On this day in 1888, Sojourner Truth helped establish the National Council of Women


Born Isabella Baumfree to a family of slaves in Ulster County, New York, the sixty-seven year old abolitionist, Sojourner Truth, pauses from her knitting and looks at the camera in this 1864 photograph. She was not only an antislavery activist and colleague of Frederick Douglass but also a memoirist and committed feminist. Truth sold multiple copies of this image to support her work in these areas. (AP/Photo)
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On March 31, 1888, Sojourner Truth helped establish the National Council of Women, the oldest private women’s organization in the nation. It was birthed on the heels of the anti-slavery movement, led by Truth and a host of other former slaves.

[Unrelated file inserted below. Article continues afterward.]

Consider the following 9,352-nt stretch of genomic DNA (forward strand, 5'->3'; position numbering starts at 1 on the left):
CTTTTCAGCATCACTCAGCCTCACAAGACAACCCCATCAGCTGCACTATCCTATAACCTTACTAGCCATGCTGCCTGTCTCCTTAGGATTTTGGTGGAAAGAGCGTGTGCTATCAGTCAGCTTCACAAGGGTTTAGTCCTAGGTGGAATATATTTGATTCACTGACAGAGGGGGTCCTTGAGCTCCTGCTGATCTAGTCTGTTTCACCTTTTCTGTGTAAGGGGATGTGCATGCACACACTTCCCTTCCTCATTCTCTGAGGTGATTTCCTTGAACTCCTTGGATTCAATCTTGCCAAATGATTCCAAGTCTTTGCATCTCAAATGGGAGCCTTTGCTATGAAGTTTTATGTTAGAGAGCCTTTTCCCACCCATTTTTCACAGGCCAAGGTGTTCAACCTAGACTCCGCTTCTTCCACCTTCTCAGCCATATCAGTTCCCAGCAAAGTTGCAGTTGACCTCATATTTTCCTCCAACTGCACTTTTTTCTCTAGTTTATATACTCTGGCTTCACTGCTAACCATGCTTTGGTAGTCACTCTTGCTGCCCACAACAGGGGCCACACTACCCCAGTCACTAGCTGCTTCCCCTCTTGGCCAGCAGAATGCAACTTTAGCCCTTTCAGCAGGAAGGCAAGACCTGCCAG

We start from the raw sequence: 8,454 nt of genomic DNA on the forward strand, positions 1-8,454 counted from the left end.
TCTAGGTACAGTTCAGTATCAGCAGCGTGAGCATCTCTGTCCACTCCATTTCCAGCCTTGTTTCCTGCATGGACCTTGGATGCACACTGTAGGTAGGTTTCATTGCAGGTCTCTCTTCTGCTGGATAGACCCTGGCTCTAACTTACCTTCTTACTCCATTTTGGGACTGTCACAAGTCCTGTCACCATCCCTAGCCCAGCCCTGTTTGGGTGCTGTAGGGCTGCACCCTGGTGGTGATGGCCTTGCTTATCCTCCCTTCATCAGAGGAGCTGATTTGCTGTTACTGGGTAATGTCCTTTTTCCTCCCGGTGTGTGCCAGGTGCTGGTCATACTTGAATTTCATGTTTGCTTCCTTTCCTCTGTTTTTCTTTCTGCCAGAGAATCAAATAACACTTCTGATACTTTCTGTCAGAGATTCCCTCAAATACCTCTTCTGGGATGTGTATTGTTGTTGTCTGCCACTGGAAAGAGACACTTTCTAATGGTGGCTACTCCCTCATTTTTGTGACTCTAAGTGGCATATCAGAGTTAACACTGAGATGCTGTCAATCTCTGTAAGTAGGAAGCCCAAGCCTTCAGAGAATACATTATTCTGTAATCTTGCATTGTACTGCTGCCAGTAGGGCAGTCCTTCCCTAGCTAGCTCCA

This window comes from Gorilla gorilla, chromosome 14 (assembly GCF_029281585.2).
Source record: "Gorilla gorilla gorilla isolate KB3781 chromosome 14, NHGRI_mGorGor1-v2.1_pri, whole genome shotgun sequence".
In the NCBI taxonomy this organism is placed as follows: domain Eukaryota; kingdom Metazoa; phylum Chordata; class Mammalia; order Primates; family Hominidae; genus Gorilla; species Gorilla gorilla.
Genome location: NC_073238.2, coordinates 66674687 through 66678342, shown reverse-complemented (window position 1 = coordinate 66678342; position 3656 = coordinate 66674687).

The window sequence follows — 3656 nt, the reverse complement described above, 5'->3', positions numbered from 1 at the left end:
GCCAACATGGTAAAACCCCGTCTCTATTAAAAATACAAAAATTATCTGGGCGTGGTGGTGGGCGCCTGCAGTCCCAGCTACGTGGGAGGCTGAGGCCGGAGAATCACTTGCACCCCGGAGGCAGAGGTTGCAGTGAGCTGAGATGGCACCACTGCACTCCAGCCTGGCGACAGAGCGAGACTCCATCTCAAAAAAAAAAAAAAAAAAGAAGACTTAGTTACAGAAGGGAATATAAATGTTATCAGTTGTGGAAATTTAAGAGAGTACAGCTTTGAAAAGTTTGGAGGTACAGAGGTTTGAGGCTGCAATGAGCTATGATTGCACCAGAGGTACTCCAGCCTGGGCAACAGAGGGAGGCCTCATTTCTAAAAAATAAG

Truth joined forces with Susan B. Anthony, Clara Barton and other women’s rights activists to represent the opinion and voice of women. Truth’s determination and dedication to help all men and women attain freedom was the pinnacle of the Council’s foundation.

Although Truth did not hold office, she represented the voices of enslaved people and Black women. Due to her input, today the organization maintains its diversity to influence economic, political and social decisions regarding women across America.

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